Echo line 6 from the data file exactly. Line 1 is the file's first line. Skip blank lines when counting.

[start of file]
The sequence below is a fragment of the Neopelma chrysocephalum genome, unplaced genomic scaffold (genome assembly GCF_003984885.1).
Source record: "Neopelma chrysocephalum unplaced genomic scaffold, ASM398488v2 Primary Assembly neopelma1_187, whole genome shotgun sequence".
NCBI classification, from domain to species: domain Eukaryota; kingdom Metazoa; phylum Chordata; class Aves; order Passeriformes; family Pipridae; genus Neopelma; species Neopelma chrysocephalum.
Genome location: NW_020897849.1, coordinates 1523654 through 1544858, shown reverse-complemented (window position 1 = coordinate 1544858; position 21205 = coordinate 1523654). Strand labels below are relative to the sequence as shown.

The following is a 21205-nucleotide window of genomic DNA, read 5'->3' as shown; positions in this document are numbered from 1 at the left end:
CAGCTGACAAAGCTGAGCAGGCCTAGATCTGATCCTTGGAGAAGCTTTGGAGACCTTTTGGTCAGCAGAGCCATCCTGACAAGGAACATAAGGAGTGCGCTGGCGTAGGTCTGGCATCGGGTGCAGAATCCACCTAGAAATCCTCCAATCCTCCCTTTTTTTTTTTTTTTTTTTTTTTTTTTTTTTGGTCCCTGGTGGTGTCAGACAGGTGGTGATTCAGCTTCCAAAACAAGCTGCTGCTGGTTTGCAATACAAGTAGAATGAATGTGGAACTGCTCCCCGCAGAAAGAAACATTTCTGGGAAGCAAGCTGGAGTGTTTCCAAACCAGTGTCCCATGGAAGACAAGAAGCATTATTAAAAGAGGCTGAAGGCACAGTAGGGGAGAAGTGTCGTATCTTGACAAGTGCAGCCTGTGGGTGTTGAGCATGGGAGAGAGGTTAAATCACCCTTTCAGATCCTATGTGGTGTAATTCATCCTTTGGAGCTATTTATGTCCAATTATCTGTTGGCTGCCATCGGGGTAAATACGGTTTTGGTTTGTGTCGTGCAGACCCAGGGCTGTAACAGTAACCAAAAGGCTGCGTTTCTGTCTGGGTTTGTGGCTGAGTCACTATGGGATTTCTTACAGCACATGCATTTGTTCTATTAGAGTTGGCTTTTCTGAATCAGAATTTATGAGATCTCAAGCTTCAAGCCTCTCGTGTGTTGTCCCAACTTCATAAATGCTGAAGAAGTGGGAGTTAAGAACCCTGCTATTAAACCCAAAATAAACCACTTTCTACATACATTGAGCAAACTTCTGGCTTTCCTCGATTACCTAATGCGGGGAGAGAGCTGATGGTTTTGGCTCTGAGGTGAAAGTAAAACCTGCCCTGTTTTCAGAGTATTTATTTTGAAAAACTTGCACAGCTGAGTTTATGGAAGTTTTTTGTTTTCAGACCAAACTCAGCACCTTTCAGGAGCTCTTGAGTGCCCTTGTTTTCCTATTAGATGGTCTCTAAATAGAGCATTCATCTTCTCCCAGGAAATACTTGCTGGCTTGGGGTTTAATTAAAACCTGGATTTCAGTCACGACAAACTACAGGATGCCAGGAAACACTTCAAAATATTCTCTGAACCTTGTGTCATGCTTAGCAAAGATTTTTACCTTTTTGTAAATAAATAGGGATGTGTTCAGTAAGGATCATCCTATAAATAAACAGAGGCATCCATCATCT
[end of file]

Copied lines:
CAGCTGACAAAGCTGAGCAGGCCTAGATCTGATCCTTGGAGAAGCTTTGGAGACCTTTTGGTCAGCAGAGCCATCCTGACAAGGAACATAAGGAGTGCGCTGGCGTAGGTCTGGCATCGGGTGCAGAATCCACCTAGAAATCCTCCAATCCTCCCTTTTTTTTTTTTTTTTTTTTTTTTTTTTTTTGGTCCCTGGTGGTGTCAGACAGGTGGTGATTCAGCTTCCAAAACAAGCTGCTGCTGGTTTGCAATACAAGTAGAATGAATGTGGAACTGCTCCCCGCAGAAAGAAACATTTCTGGGAAGCAAGCTGGAGTGTTTCCAAACCAGTGTCCCATGGAAGACAAGAAGCATTATTAAAAGAGGCTGAAGGCACAGTAGGGGAGAAGTGTCGTATCTTGACAAGTGCAGCCTGTGGGTGTTGAGCATGGGAGAGAGGTTAAATCACCCTTTCAGATCCTATGTGGTGTAATTCATCCTTTGGAGCTATTTATGTCCAATTATCTGTTGGCTGCCATCGGGGTAAATACGGTTTTGGTTTGTGTCGTGCAGACCCAGGGCTGTAACAGTAACCAAAAGGCTGCGTTTCTGTCTGGGTTTGTGGCTGAGTCACTATGGGATTTCTTACAGCACATGCATTTGTTCTATTAGAGTTGGCTTTTCTGAATCAGAATTTATGAGATCTCAAGCTTCAAGCCTCTCGTGTGTTGTCCCAACTTCATAAATGCTGAAGAAGTGGGAGTTAAGAACCCTGCTATTAAACCCAAAATAAACCACTTTCTACATACATTGAGCAAACTTCTGGCTTTCCTCGATTACCTAATGCGGGGAGAGAGCTGATGGTTTTGGCTCTGAGGTGAAAGTAAAACCTGCCCTGTTTTCAGAGTATTTATTTTGAAAAACTTGCACAGCTGAGTTTATGGAAGTTTTTTGTTTTCAGACCAAACTCAGCACCTTTCAGGAGCTCTTGAGTGCCCTTGTTTTCCTATTAGATGGTCTCTAAATAGAGCATTCATCTTCTCCCAGGAAATACTTGCTGGCTTGGGGTTTAATTAAAACCTGGATTTCAGTCACGACAAACTACAGGATGCCAGGAAACACTTCAAAATATTCTCTGAACCTTGTGTCATGCTTAGCAAAGATTTTTACCTTTTTGTAAATAAATAGGGATGTGTTCAGTAAGGATCATCCTATAAATAAACAGAGGCATCCATCATCT